For us, neurosurgeons working mostly in tertiary referral centers, it seems obvious that sudden headache accompanied with nausea and sensory disturbances is a subarachnoid hemorrhage (SAH) or other hemorrhagic stroke until proven otherwise. However, even in countries like Finland, with a rather high incidence of SAH and well-equipped and well-funded public emergency medicine, we frequently encounter patients with delayed diagnosis of aneurysm rupture. Although diagnosis in our case was attained with MRI (because of private oupatient clinic setting), a conventional CT scan readily available in any hospital ER would have been brilliantly sufficient, had it crossed the mind of the unfortunate ER physician that this patient really DID have the diagnosis that first comes to mind. But what are the reasons for, and how frequent is, this kind of potentially fatal – and to us, incomprehensible – misjudgement?
Probably the most important reason – and the one perhaps difficult to appreciate from the vantage point of a referral center neurosurgeon – is that SAH is actually not a very common cause of severe headache. Perry et al. (1) have reported that in a Canadian cohort of almost 2000 patients admitted to a hospital ER for a sudden, severe headache, only 6.5% actually had SAH. Althought the cohort only included fully alert, neurologically intact patients, it is noteworthy that 79% of the cohort described their headache as “the worst they’ve ever had”. Even lower figures were seen in a recent UK study (2), where only 2.7% of ER patients with sudden, severe headache had SAH. The authors of this study also questioned the rationale for lumbar puncture to rule out SAH after normal CT scan in headache patients, since the negative predictive value of CT in this population was 99.8%.

So how common in the misdiagnosis in SAH patients? Kowalski et al reported on a US cohort of SAH patients (3), showing that 12% of the patients were initially misdiagnosed by a health care professional. Failure to perform a CT was the most common mistake in 73% of the cases. Of those misdiagnosed, 21% experienced rebleeding before adequate treatment, and this was associated with increased risk of death and severe disability after a long term follow-up. Initial health care professional-related misdiagnosis of 13% was also observed in a Japanese cohort (4), resulting in rebleeding in 26% of the patients with delayed diagnosis.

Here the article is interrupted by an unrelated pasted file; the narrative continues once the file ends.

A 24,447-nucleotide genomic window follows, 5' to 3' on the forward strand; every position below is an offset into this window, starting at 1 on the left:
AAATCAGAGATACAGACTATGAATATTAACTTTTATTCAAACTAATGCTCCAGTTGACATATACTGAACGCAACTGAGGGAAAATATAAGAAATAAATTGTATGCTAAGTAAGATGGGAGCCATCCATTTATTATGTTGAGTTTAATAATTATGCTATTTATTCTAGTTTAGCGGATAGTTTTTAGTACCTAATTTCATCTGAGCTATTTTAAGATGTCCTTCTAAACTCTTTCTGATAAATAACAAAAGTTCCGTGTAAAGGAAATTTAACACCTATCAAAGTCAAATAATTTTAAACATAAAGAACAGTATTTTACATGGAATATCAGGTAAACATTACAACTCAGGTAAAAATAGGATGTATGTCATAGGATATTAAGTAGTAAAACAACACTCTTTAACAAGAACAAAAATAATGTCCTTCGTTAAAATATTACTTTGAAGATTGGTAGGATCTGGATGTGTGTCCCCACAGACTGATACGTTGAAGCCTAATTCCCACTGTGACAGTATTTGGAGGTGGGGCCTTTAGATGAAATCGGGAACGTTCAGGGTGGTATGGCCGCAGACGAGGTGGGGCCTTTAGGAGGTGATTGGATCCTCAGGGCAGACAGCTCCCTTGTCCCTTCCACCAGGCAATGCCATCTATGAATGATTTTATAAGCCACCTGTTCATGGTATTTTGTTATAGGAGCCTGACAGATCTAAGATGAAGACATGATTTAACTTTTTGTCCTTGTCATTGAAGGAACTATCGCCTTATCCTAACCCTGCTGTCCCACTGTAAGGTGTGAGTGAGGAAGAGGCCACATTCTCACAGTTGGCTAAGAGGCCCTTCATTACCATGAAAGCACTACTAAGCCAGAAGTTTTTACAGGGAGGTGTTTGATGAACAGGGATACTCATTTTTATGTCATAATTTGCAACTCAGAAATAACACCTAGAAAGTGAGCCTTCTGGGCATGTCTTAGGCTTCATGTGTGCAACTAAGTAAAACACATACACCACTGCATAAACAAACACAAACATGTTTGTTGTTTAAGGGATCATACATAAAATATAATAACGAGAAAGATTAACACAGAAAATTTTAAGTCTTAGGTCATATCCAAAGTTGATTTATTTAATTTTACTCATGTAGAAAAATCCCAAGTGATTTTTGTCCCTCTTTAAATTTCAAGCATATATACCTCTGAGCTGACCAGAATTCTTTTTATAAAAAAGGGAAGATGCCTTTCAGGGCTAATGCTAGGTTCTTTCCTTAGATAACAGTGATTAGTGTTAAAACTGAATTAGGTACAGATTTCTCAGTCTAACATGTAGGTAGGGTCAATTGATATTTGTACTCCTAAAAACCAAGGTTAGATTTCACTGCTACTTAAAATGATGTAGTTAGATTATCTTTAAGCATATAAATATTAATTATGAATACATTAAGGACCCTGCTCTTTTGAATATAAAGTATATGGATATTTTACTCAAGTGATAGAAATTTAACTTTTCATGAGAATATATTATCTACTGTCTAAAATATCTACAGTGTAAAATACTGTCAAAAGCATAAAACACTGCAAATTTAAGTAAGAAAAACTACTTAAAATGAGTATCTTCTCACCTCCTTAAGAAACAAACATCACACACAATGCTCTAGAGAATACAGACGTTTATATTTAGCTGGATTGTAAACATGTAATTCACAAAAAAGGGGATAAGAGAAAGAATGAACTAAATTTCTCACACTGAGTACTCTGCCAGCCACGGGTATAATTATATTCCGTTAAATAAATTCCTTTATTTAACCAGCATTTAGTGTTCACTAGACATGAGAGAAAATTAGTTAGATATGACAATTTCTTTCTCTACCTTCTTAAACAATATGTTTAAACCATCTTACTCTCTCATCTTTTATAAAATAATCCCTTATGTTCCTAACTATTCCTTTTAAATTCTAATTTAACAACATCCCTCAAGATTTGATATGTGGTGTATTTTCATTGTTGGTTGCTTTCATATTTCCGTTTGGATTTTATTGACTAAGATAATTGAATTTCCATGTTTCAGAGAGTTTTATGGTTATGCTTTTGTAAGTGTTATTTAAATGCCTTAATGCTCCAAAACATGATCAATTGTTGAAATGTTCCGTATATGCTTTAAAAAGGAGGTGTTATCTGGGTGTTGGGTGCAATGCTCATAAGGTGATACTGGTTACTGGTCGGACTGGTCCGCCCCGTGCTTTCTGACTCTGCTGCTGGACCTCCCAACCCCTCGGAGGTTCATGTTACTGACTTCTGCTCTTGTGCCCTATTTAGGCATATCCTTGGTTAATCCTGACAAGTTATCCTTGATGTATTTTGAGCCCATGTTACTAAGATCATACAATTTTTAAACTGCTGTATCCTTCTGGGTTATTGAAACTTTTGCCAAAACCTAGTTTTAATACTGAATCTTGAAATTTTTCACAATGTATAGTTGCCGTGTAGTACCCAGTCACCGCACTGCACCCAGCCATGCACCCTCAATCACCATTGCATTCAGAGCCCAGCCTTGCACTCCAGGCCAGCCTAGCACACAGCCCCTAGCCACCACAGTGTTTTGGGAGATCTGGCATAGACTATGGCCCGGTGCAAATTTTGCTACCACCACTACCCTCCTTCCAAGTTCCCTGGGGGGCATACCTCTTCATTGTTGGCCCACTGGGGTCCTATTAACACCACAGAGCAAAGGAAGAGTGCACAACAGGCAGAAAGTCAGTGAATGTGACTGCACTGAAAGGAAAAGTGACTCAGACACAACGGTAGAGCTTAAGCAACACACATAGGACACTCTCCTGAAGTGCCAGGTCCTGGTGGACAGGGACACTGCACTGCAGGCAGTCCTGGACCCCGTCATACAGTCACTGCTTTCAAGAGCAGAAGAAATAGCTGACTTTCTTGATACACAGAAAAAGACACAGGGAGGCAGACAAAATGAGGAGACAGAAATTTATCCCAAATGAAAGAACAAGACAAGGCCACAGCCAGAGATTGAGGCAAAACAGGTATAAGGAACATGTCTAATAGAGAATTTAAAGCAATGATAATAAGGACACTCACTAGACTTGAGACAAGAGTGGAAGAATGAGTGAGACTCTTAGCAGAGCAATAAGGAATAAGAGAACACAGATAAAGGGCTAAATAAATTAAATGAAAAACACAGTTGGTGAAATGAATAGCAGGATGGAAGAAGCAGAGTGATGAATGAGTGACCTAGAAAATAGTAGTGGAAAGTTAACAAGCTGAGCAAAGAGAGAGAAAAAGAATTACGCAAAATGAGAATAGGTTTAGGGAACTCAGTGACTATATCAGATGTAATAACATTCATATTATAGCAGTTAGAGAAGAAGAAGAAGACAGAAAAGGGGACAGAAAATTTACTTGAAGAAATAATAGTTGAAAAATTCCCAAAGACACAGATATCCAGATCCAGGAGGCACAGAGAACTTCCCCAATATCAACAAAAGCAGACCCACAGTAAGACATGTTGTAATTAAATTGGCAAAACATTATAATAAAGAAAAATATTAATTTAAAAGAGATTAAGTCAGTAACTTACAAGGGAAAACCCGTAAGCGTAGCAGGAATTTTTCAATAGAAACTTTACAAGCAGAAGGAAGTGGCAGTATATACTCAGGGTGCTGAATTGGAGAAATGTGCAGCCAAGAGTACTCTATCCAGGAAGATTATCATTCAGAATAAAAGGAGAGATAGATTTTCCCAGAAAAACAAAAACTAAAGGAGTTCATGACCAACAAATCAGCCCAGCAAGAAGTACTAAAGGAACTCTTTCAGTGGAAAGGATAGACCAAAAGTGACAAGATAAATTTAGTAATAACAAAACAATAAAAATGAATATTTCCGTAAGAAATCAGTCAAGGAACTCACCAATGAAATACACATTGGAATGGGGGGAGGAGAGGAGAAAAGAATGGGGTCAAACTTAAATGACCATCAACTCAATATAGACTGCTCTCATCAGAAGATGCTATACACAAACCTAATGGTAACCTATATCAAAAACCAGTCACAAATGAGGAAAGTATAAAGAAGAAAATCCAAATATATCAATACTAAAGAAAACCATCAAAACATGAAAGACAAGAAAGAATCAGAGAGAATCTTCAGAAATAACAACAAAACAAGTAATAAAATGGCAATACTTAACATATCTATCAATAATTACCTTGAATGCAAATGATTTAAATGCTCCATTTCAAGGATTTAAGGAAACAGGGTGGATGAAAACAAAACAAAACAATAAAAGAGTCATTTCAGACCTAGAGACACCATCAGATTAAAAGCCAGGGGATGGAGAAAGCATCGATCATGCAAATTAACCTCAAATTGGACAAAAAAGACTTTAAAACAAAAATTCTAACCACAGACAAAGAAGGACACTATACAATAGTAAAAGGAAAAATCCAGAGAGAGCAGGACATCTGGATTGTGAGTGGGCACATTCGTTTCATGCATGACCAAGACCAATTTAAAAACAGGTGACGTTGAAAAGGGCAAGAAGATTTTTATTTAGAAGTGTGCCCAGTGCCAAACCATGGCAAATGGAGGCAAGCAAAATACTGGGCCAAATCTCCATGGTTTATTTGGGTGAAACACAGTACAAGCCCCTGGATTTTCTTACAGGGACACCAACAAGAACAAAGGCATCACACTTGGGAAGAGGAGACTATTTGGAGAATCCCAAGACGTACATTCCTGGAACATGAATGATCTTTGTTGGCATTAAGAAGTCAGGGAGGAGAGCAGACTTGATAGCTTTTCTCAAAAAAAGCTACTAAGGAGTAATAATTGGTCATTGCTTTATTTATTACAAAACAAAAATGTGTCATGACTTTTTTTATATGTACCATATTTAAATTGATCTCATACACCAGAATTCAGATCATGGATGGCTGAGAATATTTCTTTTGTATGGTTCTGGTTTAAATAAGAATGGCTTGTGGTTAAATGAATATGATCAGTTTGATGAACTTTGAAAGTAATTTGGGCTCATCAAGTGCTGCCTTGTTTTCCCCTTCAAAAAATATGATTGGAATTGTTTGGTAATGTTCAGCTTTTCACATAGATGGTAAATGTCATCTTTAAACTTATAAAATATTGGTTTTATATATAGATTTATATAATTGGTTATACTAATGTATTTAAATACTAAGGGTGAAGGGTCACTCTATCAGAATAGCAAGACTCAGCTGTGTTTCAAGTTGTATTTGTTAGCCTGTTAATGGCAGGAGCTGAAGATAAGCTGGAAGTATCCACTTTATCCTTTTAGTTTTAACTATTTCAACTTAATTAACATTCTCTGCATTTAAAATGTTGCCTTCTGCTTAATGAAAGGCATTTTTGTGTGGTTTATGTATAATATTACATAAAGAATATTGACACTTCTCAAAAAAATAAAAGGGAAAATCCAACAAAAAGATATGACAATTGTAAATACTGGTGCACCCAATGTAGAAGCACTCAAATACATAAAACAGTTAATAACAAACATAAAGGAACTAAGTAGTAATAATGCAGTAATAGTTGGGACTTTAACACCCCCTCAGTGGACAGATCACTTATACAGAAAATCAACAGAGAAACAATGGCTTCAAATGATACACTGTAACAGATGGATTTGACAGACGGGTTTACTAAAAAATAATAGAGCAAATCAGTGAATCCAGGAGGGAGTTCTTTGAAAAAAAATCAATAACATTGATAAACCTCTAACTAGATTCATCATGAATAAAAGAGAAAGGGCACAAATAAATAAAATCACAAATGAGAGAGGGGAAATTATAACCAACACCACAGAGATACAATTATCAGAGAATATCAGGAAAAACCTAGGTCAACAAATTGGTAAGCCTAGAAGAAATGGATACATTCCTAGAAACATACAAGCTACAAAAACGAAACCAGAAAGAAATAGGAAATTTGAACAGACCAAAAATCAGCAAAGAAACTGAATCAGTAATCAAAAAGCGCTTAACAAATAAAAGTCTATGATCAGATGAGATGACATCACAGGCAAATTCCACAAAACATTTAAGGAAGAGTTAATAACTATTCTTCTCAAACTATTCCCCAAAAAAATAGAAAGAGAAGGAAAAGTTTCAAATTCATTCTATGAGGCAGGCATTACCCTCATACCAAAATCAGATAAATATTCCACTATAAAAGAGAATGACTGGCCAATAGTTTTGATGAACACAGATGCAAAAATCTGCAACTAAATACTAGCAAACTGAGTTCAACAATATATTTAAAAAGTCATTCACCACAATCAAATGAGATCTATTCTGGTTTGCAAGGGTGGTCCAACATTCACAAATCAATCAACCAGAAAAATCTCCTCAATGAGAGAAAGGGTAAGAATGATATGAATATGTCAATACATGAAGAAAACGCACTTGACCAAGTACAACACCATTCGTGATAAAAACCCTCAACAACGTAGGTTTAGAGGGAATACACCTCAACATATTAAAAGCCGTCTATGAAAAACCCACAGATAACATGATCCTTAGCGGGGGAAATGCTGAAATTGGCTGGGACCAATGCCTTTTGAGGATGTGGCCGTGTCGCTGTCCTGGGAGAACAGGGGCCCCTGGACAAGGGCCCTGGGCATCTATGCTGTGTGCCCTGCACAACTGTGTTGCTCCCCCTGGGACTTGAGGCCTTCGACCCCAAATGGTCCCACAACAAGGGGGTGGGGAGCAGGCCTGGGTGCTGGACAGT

Although missed SAH diagnoses should definitely be avoided to decrease unnecessary morbidity and mortality from preventable rebleedings, the above-mentioned observations also have interesting connotations for epidemiological studies. Although high, the rebleeding risk of a ruptured aneurysm is clearly less than 100%. If up to 10-15% of SAH patients EVENTUALLY diagnosed are initially misdiagnosed, even in developed countries with adequate health care services, how many mild SAH patients who never experience a rebleeding will go unnoticed? If there are geographic differences in susceptibility to misdiagnose mild SAH, could these explain part of the observed variability of incidence of SAH?

1. Perry JJ, Stiell IG, Sivilotti ML, Bullard MJ, Lee JS, Eisenhauer M, Symington C, Mortensen M, Sutherland J, Lesiuk H, Wells GA. High risk clinical characteristics for subarachnoid haemorrhage in patients with acute headache: prospective cohort study. BMJ, 2010, 341:c5204

2. Cooper JG, Smith B, Hassan TB. A retrospective review of sudden onset severe headache and subarachnoid haemorrhage on the clinical decision unit: looking for a needle in a haystack? Eur J Emerg Med, 2015, Apr 2 [Epub ahead of print]

3. Kowalski RG, Claassen J, Kreiter KT, Bates JE, Ostapkovich ND, Connolly ES, Mayer SA. Initial misdiagnosis and outcome after subarachnoid hemorrhage. JAMA, 2004, 291:866-9

4. Inagawa T. Delayed diagnosis of aneurysmal subarachnoid hemorrhage in patients: a community-based study. J Neurosurg, 2011, 115:707-14